NEW YORK – Steven Page has found himself lying in bed, just like Brian Wilson did. Page’s song for the Barenaked Ladies, titled after Wilson, speaks to Page’s own mirrored experience with depression.
He’s been in a dark place, like Wilson, The Beach Boys co-founder, all under the magnifying glass of the public eye.
“That’s something I certainly wouldn’t wish upon anybody else. It’s hard enough struggling with your own mental health, but when you realize that other people are watching what would often be a very private thing for most people… there’s a certain level of embarrassment and shame to that that can sometimes compound on top,” the former Barenaked Ladies’ front man said during an interview before his headlining show at the New Glasgow Riverfront Jubilee.
Songs like Over Joy from his first solo album show that his style of writing serious lyrics to a catchy pop melody hasn’t changed completely.
Lines like “my depression/has got me choosing doom/and gloom over joy” show a direct approach in writing about his mental health struggles, comparable to his public speeches on the topic.
Page has been called upon for many speaking engagements, many at universities, as well as a spot hosting a few mental health episodes on CBC’s The Current.
He talks candidly on the topic, turning his negative experiences into positive ones.
He acknowledges that public figures play a role in the perception, and believes we need more voices in business and politics to step into the spotlight.
“Even though we do talk about it a lot more than we used to, people don’t always have the chance to talk about their own experience. When I speak to them, there’s the opportunity to feel like they’re sharing the experience and I really have fantastic conversations with people afterwards.”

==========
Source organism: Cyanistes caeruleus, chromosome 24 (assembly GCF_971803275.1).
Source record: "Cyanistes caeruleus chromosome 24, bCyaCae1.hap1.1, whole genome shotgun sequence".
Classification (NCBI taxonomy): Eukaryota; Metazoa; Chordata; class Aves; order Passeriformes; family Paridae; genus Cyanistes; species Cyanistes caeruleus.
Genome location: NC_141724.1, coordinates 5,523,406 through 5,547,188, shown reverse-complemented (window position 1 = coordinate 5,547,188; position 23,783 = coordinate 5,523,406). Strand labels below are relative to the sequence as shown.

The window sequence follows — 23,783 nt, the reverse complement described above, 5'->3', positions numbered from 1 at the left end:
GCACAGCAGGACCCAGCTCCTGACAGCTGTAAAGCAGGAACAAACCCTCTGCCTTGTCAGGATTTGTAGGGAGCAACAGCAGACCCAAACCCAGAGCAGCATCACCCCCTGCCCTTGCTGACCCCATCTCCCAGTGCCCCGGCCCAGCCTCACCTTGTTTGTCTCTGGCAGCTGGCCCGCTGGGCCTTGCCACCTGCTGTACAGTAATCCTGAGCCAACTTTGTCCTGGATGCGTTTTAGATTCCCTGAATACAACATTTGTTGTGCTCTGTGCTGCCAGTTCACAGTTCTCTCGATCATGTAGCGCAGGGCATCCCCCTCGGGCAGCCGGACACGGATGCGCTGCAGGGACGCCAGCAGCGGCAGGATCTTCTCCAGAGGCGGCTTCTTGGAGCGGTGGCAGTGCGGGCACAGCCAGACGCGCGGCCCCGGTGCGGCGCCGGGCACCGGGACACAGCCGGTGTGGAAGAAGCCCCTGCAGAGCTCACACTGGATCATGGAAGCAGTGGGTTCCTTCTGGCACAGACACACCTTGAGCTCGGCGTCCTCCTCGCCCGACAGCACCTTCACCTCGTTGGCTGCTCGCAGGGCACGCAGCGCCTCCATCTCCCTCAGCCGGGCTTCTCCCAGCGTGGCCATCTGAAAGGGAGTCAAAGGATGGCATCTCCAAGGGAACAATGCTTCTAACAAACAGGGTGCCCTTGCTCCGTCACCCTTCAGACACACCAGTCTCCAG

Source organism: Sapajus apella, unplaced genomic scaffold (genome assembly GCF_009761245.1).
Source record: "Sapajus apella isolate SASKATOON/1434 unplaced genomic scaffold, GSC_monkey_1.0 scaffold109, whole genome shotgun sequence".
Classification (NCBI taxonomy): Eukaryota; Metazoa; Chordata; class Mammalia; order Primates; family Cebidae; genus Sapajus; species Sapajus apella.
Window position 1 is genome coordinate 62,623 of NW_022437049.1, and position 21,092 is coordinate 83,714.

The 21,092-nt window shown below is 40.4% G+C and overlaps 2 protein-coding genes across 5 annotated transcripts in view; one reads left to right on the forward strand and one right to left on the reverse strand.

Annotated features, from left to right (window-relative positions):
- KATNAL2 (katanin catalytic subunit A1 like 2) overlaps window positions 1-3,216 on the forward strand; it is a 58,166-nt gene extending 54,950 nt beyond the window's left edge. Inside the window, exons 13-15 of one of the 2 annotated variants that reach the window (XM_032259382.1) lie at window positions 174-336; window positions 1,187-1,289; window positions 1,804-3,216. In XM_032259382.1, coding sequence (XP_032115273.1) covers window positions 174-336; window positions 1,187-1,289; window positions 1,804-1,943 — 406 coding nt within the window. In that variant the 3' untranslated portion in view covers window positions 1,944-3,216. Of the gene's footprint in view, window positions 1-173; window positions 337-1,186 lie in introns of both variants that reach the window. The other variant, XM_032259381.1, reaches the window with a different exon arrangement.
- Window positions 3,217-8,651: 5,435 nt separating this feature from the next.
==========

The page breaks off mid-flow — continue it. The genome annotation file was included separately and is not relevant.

Page left the Barenaked Ladies in 2009, less than a year after his arrest for drug possession, and released a solo album in 2010.
Though five years have passed since he’s been the voice of the Barenaked Ladies, he’s still associated with them, he said.
“When you say Steven Page, people (say) ‘who’s that?’ Then they see me, and they hear me, and they [realize] ‘oh, it’s that guy.’”
His next album is set to come out next year, a record he compares to a “’70s double album” due to its length of 20 tracks.
When he’s not keeping busy working on his newest album, Page is dining on illegal fare, for a film crew.
Travelling around North America, he feasts on food that’s been banned, served within unlicensed restaurants, and at secret locations.
The Illegal Eater finished season one, and is currently waiting to hear if it will continue.
The idea came from two producers in Winnipeg, who were fans of Page.
“They came to me and pitched it to me. I went, ‘I never really thought about that, but I have always said to people (that) If I was ever going to do a TV show, I’d want to do a food one.’”
He sees food as a way to analyze people, questioning why they eat the way they do.
His own eating habits, seeking out new and interesting food experiences, say a few things about his own personality.
“I like to connect with my food. I love to cook and create things and learn new things about preparations and history…. The way I eat is more about my own curiosity than anything else.”
Page takes the main stage on Sunday.
On Twitter: @NGNewsAmanda